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A green tree frog and an erupting volcano: Friday’s best photos

The Guardian’s picture editors bring you a selection of photo highlights, including a baby elephant and Melania Trump on the Great Wall

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Elephant calf rescued from tea garden drain in India

Rupa Gandhi Chaudhary Oct 10 2017 Wildlife Week, celebrated the first week of October in India, marked the milestone of 5,000 animals hand...

Marauding elephant could be shot after killing 15 people in India

Wildlife officials say something must be done to end animal’s months-long rampage that has left villagers living in fear

An elephant that has killed 15 people in eastern India over a months-long rampage could be shot within days if it is not brought under control, an official has said.

Wildlife rangers and hunters assembled in Jharkhand on Wednesday after another victim was trampled to death on Tuesday evening, said the state’s chief forest and wildlife conservator, LR Singh.

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More than 1,000 people killed in India as human and wildlife habitats collide

Elephant and tiger territories are shrinking as India’s growing population encroaches on wild spaces causing an increase in fatalities

A deadly conflict is under way between India’s growing population and its wildlife confined to ever-shrinking forests and grasslands. Data shows that about one person has been killed on average every day for the past three years by roaming tigers or rampaging elephants.

Statistics released this week by India’s environment ministry reveal that 1,144 people were killed between April 2014 and May 2017. That figure breaks down to 426 human deaths in 2014-15, and 446 the following year. The ministry released only a partial count for 2016-17, with 259 people killed by elephants up to February of this year, and 27 killed by tigers through May.

Related: Can elephants and humans live together?

Related: Wild tigers of Bhutan – in pictures

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The dark side of wildlife tourism: thousands of Asian elephants held in cruel conditions

Elephants are being exploited to entertain tourists in south-east Asia, and kept in harsh conditions, says a new report from an animal rights NGO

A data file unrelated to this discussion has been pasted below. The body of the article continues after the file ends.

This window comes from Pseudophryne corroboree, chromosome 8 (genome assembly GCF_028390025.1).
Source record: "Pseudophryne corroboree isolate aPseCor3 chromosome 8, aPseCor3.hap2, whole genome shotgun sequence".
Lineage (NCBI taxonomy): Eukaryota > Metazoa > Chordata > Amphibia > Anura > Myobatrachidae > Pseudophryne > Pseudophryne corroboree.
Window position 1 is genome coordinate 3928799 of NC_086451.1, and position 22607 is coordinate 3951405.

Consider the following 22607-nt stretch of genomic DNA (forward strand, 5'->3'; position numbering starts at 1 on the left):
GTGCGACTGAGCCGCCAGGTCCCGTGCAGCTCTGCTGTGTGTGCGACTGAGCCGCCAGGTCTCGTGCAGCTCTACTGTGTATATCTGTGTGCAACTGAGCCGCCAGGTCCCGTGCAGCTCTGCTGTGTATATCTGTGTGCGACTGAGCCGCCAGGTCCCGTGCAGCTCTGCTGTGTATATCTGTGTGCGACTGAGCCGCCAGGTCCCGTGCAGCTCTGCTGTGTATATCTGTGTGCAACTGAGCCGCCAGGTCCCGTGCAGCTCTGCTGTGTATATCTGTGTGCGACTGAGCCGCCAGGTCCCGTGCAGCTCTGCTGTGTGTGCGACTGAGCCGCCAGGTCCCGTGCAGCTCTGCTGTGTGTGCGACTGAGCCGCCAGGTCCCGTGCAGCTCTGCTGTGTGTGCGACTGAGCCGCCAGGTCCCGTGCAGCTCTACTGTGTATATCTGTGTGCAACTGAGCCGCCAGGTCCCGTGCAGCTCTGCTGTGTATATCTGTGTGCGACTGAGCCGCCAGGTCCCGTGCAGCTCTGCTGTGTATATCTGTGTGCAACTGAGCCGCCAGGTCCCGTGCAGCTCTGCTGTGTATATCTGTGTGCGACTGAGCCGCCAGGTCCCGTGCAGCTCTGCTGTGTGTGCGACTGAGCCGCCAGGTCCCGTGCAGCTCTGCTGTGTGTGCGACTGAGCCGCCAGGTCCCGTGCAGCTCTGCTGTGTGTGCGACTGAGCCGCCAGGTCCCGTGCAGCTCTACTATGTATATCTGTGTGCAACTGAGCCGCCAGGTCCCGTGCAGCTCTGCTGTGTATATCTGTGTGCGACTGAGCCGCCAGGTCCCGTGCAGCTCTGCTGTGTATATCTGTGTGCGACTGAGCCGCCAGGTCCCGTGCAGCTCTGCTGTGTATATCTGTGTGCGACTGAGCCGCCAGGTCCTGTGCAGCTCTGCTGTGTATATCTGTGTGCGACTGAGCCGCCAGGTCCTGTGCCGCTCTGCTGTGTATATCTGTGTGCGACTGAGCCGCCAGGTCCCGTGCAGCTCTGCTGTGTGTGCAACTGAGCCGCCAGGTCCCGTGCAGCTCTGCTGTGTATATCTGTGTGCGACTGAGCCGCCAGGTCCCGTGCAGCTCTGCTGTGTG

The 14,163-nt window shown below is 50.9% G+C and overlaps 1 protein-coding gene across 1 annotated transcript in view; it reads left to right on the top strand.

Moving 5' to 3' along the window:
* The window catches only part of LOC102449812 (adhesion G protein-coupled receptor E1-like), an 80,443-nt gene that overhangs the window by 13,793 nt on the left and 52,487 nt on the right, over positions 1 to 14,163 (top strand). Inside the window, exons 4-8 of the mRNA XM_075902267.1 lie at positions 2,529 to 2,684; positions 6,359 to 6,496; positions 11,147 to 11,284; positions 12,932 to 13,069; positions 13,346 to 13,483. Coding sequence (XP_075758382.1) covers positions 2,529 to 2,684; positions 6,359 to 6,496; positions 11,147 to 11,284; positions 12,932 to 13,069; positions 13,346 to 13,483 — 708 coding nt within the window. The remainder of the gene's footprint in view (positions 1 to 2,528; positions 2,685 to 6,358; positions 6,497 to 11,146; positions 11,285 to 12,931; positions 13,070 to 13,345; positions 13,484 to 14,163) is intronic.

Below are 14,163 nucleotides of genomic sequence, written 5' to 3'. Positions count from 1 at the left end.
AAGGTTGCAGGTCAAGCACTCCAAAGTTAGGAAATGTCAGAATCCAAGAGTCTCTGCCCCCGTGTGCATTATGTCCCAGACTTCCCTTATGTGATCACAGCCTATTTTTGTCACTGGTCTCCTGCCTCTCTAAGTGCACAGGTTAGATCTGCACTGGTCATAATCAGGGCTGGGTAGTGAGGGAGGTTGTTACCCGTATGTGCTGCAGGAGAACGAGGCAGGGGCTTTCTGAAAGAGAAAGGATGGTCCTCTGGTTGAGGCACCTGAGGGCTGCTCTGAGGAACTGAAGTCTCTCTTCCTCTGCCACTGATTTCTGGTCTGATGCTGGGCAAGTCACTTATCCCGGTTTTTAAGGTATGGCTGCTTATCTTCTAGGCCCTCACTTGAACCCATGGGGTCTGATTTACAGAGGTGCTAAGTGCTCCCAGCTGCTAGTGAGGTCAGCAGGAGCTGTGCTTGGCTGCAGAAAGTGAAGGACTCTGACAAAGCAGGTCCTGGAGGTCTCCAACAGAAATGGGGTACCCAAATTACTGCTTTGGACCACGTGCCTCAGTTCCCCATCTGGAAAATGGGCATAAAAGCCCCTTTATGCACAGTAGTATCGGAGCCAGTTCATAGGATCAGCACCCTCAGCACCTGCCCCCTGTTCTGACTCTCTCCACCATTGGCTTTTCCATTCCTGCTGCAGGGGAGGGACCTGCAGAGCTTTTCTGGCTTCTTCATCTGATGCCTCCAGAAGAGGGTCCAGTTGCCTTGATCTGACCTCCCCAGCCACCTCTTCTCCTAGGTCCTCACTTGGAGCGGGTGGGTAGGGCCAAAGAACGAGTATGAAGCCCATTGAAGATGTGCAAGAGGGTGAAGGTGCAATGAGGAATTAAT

Thousands of elephants being used for entertainment across Asia are kept in cruel, abusive conditions fuelled by the growing tourism industry, World Animal Protection has found.

Three out of four elephants surveyed in south-east Asia’s popular tourist destinations are living in harsh conditions where they are being used for rides, with mostly steel or wooden saddles, and tied in chains less than three metres long.

Related: Secret footage obtained of the wild elephants sold into captivity in Chinese zoos

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Rescued elephant calf reunited with mother

May 22 2017

An elephant calf struggles to get out of a water tank near a village near the outer edge of Pakke Tiger Reserve in the northeastern state of Arunachal Pradesh. read more

Forest elephants decline in critical sanctuary

Feb 21 2017

IFAW conducted a field assessment of Cote d'Ivoire forest elephants in 2012 and spearheaded their relocation in early 2014.Like their savannah-dwelling cousins, forest elephants in Central Africa are facing a devastating decline in numbers, as a read more

Two Elephant Calves, rescued, transferred Indian rehab centre

Jan 11 2017

The rescued two-week-old female elephant calf is kept warm with blankets at the IFAW wildlife rescue centre’s Large Animal Nursery. PHOTO: © Dr Panjit Basumatary / IFAW-WTI The rescued eight-month-old male elephant calf receives milk formula at CWRC’s Large Animal Nursery.PHOTO: © Subhamoy Bhattacharjee/ IFAW-WTIread more